Software Engineering-Design Patterns

The best designers in any field have an uncanny ability to see patterns that characterize a problem and corresponding patterns that can be ...

The best designers in any field have an uncanny ability to see patterns that characterize a problem and corresponding patterns that can be combined to create a solution. Gamma and his colleagues  discuss this when they state:

[Y]ou’ll find recurring patterns of classes and communicating objects in many objectoriented systems. These patterns solve specific design problems and make object-oriented design more flexible, elegant, and ultimately reusable. They help designers reuse successful designs by basing new designs on prior experience. A designer who is familiar with such patterns can apply them immediately to design problems without having to rediscover them.

Throughout the OOD process, a software engineer should look for every opportunity to reuse existing design patterns (when they meet the needs of the design) rather than creating new ones.

Describing a Design Pattern

Mature engineering disciplines make use of thousands of design patterns. For example, a mechanical engineer uses a two-step, keyed shaft as a design pattern. Inherent in the pattern are attributes (the diameters of the shaft, the dimensions of the keyway, etc.) and operations (e.g., shaft rotation, shaft connection). An electrical engineer uses an integrated circuit (an extremely complex design pattern) to solve a specific element of a new problem. All design patterns can be described by specifying the following information :

the name of the pattern
the intent of the pattern
the “design forces” that motivate the pattern
the solution that mitigates these forces
the classes that are required to implement the solution
the responsibilities and collaboration among solution classes
guidance that leads to effective implementation
example source code or source code templates
cross-references to related design patterns

The design pattern name is itself an abstraction that conveys significant meaning once the applicability and intent are understood. Design forces describe the data, functional, or behavioral requirements associated with part of the software for which the pattern is to be applied. In addition forces define the constraints that may restrict the manner in which the design is to be derived. In essence, design forces describe the environment and conditions that must exist to make the design pattern applicable.

The pattern characteristics (classes, responsibilities, and collaborations) indicate the attributes of the design that may be adjusted to enable the pattern to accommodate a variety of problems. These attributes represent characteristics of the design that can be searched (e.g., via a database) so that an appropriate pattern can be found. Finally, guidance associated with the use of a design pattern provides an indication of the ramifications of design decisions.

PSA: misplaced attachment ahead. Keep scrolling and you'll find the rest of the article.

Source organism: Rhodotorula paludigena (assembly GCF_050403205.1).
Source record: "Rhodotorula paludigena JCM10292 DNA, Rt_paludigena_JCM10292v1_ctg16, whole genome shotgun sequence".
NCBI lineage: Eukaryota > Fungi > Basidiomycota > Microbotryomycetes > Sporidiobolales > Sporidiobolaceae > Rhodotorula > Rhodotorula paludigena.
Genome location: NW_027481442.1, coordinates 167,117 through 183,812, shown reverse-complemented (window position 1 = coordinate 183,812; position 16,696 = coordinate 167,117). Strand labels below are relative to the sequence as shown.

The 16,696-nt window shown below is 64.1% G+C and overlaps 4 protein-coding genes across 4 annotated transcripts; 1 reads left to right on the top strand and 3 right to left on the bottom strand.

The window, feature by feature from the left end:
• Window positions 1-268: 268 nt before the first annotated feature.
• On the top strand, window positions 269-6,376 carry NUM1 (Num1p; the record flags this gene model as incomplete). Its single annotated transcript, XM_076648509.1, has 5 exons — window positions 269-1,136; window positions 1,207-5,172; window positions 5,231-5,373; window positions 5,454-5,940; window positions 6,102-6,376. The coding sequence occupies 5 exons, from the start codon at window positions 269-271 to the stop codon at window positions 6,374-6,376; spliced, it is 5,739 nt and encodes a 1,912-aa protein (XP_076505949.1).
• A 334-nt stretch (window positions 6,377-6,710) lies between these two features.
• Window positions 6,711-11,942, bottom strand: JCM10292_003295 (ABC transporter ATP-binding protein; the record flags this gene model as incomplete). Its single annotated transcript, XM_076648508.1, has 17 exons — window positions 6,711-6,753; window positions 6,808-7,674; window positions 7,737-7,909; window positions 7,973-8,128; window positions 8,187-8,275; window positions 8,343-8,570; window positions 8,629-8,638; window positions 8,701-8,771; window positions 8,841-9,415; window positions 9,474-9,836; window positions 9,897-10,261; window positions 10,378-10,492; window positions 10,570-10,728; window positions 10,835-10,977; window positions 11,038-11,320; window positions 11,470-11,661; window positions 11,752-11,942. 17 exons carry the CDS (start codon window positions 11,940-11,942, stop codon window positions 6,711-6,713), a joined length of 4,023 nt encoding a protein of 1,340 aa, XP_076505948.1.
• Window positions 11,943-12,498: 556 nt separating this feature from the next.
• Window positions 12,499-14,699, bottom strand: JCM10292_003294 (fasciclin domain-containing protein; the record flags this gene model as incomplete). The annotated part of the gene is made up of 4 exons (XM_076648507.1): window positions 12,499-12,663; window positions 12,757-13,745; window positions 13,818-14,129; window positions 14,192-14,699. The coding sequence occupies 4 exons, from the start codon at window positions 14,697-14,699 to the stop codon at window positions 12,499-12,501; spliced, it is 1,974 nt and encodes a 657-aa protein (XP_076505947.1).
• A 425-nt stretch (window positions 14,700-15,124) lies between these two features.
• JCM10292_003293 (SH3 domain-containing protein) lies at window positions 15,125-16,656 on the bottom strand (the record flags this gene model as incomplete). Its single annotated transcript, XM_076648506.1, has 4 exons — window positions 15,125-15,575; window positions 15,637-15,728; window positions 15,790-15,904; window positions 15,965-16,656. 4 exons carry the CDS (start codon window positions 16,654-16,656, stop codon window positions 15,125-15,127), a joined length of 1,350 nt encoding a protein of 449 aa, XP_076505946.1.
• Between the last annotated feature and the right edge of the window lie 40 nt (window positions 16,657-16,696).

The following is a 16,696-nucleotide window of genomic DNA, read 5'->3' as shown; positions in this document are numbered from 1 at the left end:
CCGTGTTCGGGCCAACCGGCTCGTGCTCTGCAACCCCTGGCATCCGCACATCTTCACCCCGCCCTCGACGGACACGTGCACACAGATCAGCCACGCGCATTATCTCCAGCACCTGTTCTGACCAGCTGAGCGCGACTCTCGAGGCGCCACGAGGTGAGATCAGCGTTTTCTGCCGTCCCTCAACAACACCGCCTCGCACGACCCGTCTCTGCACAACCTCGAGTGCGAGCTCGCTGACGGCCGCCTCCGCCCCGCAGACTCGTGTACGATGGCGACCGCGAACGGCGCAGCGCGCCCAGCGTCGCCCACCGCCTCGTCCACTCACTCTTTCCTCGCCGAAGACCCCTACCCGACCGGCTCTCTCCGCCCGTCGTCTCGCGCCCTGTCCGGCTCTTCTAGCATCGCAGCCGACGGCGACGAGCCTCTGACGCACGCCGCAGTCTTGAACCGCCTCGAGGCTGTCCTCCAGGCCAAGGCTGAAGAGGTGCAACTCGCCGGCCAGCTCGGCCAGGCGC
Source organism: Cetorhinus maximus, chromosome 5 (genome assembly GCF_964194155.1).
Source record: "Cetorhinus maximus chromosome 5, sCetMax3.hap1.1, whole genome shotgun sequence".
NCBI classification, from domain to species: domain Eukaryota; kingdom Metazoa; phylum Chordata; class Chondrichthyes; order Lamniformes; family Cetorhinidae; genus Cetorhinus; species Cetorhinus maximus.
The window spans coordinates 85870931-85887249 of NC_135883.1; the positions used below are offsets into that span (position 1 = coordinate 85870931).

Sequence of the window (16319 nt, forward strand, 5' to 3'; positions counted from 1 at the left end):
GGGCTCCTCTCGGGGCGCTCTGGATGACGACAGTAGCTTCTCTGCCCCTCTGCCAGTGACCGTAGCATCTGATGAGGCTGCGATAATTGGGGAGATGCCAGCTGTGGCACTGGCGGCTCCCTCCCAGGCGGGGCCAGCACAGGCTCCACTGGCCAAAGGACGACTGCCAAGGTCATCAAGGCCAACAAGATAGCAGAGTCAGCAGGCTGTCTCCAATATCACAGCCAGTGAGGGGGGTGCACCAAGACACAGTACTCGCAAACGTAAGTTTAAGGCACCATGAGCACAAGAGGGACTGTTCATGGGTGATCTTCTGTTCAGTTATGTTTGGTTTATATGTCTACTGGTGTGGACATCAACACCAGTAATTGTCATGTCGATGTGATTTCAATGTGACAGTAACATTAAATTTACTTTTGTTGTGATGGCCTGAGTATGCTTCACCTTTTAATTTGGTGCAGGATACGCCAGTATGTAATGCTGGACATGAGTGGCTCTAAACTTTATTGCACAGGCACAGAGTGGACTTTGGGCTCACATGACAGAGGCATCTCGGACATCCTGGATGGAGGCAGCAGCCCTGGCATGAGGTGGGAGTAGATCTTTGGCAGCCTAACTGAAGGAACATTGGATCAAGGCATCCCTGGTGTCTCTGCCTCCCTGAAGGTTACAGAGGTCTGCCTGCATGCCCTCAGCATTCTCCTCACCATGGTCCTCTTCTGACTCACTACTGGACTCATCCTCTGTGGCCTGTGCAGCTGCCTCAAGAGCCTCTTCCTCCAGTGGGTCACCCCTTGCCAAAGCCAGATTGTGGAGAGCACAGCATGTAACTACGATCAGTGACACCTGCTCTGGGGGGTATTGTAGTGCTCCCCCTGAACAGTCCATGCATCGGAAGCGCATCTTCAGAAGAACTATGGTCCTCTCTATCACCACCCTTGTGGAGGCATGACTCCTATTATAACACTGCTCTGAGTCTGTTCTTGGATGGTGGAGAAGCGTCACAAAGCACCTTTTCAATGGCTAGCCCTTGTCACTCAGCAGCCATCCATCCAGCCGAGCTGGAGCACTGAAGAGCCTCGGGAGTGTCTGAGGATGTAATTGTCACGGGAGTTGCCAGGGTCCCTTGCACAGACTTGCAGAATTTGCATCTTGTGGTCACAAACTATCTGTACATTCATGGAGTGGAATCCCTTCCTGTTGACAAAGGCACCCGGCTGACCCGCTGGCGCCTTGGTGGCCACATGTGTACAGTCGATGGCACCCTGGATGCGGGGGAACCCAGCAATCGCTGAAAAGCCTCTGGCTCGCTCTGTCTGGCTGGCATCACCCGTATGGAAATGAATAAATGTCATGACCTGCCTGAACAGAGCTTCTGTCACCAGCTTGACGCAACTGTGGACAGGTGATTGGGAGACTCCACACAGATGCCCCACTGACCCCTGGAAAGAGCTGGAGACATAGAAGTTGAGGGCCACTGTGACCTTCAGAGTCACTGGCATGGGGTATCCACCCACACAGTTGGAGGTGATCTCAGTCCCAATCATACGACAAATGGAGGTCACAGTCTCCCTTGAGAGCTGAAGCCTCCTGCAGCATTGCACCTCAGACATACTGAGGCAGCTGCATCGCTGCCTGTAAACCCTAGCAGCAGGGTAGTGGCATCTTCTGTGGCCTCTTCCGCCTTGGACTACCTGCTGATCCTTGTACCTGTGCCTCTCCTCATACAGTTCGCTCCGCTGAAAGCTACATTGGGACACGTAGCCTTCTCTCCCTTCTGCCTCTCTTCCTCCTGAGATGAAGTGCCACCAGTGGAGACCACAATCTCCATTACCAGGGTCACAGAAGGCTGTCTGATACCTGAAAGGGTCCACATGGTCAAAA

The names of objects and subsystems (potential design patterns) should be chosen with care. One of the key technical problems in software reuse is simply the inability to find existing reusable patterns when hundred or thousands of candidate patterns exist. The search for the “right” pattern is aided immeasurably by a meaningful pattern name along with a set of characteristics that help in classifying the object .

Using Patterns in Design

In an object-oriented system, design patterns can be used by applying two different mechanisms: inheritance and composition. Inheritance is a fundamental OO concept . Using inheritance, an existing design pattern becomes a template for a new subclass. The attributes and operations that exist in the pattern become part of the subclass.

Composition is a concept that leads to aggregate objects. That is, a problem may require objects that have complex functionality (in the extreme, a subsystem accomplishes this). The complex object can be assembled by selecting a set of design patterns and composing the appropriate object (or subsystem). Each design pattern is treated as a black box, and communication among the patterns occurs only via welldefined interfaces.

Gamma and his colleagues suggest that object composition should be favored over inheritance when both options exist. Rather than creating large and sometimes unmanageable class hierarchies (the consequence of the overuse of inheritance), composition favors small class hierarchies and objects that remain focused on one objective. Composition uses existing design patterns (reusable components) in an unaltered form.

Best Online Tutorials | Source codes | Programming Languages: Software Engineering-Design Patterns
Software Engineering-Design Patterns
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